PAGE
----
The Ins and Outs of Hiring Interns

The Ins and Outs of Hiring Interns

Why interns and internships must provide educational opportunities—not just free labor for your company.


The news has been full of stories lately about lawsuits filed by unpaid interns whose main jobs were to get coffee and be messengers for those on a movie set. They felt they received nothing of educational value except, of course, a well-known company name to put on their resumes. But before you cancel plans to hire an unpaid intern for the upcoming summer, you should know it is possible to design a program that will comply with current laws and benefit both your company and the intern.

Ross Perlin, author of the 2011 book “Intern Nation: How to Earn Nothing and Learn Little in the Brave New Economy,” believes unpaid internships have grown in popularity for a variety of reasons: an educational movement that favors practical forms of learning; enormous growth in temporary and other forms of contingent employment; and less enforcement due to tight budgets at the U.S. Department of Labor. Colleges and universities also play a significant role by granting academic credit for unpaid internships, which makes it much easier for employers to argue they are providing an educational rather than employment opportunity.

The first thing to keep in mind when creating an internship program is that it is supposed benefit the student—not be a way for you to pick up a free worker. The Department of Labor has six criteria that must be met:

  1. The internship is similar to training that would be provided in an educational institution.
  2. The internship experience is for the benefit of the intern and for a specific time period.
  3. The intern does not displace a regular employee, but works under close supervision of existing staff.
  4. The employer derives no immediate advantage from the activities of the intern.
  5. The intern is not entitled to a job at the conclusion of the internship.
  6. Both parties understand the intern is not entitled to wages.

It is much easier to stay out of trouble if a college or university has oversight over the internship program and provides educational credit. For instance, the Rochester Institute of Technology in Rochester, New York, has an extensive co-op and internship program. Michelle Magee, associate director for employer relations, says the school and the employers it works with avoid many problems by requiring employers to provide a detailed job description that is vetted by the school staff before a student is placed.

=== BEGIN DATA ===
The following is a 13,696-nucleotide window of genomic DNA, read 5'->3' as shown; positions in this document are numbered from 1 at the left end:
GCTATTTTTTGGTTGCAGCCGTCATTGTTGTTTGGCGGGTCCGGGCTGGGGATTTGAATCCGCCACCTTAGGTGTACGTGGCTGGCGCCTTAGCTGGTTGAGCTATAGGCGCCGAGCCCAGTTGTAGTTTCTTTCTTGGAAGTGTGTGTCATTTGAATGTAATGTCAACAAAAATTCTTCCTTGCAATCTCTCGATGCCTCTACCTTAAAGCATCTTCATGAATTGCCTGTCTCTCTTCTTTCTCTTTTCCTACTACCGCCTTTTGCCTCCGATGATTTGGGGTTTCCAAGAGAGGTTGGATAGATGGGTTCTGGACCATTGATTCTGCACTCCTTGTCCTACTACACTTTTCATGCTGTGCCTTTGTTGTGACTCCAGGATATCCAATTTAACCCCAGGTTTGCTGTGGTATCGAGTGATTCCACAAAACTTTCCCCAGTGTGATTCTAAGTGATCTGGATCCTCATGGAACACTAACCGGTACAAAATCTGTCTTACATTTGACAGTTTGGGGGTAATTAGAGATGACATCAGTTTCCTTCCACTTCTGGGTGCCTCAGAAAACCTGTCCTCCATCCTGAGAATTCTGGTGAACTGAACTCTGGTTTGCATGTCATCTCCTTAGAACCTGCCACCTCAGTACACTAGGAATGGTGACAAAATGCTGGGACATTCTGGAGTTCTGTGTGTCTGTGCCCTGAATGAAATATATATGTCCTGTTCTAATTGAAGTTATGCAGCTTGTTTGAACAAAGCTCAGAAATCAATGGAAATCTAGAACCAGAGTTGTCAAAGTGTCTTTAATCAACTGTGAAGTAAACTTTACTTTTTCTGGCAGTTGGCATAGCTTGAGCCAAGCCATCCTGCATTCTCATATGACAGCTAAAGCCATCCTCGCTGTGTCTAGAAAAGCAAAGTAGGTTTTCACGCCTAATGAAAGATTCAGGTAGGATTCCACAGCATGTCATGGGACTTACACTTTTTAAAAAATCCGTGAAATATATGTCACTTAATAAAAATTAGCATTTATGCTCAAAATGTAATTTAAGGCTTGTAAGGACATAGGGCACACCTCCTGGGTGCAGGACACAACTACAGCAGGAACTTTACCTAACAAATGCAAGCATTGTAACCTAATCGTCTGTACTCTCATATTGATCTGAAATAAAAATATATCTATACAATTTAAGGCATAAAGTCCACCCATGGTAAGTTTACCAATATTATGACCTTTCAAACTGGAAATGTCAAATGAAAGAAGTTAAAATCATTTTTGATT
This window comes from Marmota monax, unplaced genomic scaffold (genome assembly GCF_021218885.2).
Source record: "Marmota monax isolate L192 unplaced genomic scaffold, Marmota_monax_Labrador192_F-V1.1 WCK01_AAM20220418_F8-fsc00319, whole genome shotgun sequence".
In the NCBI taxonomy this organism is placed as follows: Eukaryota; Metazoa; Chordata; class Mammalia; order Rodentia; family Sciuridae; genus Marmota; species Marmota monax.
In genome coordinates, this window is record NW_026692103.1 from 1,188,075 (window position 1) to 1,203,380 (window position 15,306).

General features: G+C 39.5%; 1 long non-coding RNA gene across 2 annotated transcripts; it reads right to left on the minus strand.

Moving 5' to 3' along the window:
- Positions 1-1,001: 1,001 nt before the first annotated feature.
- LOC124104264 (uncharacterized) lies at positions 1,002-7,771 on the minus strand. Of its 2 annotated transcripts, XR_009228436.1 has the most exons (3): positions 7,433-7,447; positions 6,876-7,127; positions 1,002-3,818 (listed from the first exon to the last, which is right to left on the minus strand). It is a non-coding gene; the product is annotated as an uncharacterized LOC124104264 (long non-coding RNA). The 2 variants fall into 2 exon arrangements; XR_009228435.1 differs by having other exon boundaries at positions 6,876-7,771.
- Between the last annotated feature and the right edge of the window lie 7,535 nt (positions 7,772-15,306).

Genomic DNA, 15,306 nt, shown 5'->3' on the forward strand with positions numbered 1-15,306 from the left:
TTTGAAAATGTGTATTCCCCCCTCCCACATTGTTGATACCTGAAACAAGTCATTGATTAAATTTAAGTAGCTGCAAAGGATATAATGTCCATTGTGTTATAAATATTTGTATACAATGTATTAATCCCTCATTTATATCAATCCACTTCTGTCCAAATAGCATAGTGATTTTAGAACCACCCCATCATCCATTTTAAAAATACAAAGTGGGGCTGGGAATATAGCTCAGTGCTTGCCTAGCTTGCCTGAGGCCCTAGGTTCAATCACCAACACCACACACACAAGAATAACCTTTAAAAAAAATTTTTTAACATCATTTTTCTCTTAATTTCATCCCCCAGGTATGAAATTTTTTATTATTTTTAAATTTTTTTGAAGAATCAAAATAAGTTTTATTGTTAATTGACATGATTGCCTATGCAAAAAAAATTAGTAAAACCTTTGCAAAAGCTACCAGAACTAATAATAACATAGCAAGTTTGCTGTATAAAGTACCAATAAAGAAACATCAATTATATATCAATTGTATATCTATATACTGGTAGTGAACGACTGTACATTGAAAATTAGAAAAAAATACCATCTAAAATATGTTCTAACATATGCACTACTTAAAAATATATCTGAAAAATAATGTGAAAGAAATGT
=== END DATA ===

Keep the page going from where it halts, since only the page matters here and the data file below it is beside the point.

“Students are required to take a full-term course and attend an orientation before they start any internship,” Magee says. “Once the student begins work, we do frequent check-ins with both the employer and the intern. If the company is located nearby, we make personal visits, as well. At the end of the term, both the student and the manager write a work report and an evaluation. If there were any issues, at least we know about them before another student is placed there.”

Ross Tashjian, director of operations for medical mattress maker DiaMedical USA and its division, both based in West Bloomfield, Michigan, had a very positive experience with a student intern recently. “He worked on our database and did other computer work along with organizing files,” Tashjian says. “He arrived with a lot of good skills, and I think he gained a lot of real-world experience, as well. We had no issues with what work was appropriate and what was not.”

Christopher Bareham, a student at the University of Tampa in Tampa, Florida, has held several unpaid internships and reports he learned a lot from each one. “The people were great and it really helped me define what career I want to pursue in the future,” Bareham says. “Sometimes an internship helps you figure out the type of work you don’t want to do before you go ahead and take a lot of courses in that subject area.”     

In the court case of the interns filing a lawsuit against Fox Searchlight Pictures, a U.S. Court of Appeals recently set aside a lower court decision that ruled in favor of the students. The appeals court judge wrote that employers have considerable leeway to use unpaid interns legally when the work serves an educational purpose. He argued that the proper way to determine if a worker’s status should be as a paid employee versus an unpaid intern was to apply a “primary beneficiary test,” a concept proposed by Fox in which the worker can be considered an employee only if the employer benefits more from the relationship than the intern.

It would be a shame to see the end of internship programs simply because companies are afraid of getting sued. If you are unsure if your program meets the requirements, contact your company’s legal counsel or an attorney who specializes in labor law. You also can check with the Department of Labor. It offers a helpful tip sheet at or visit its Wage and Hour Division website at If you knew the facts and can define clearly how the student will benefit, both sides will end up in the winners’ circle.

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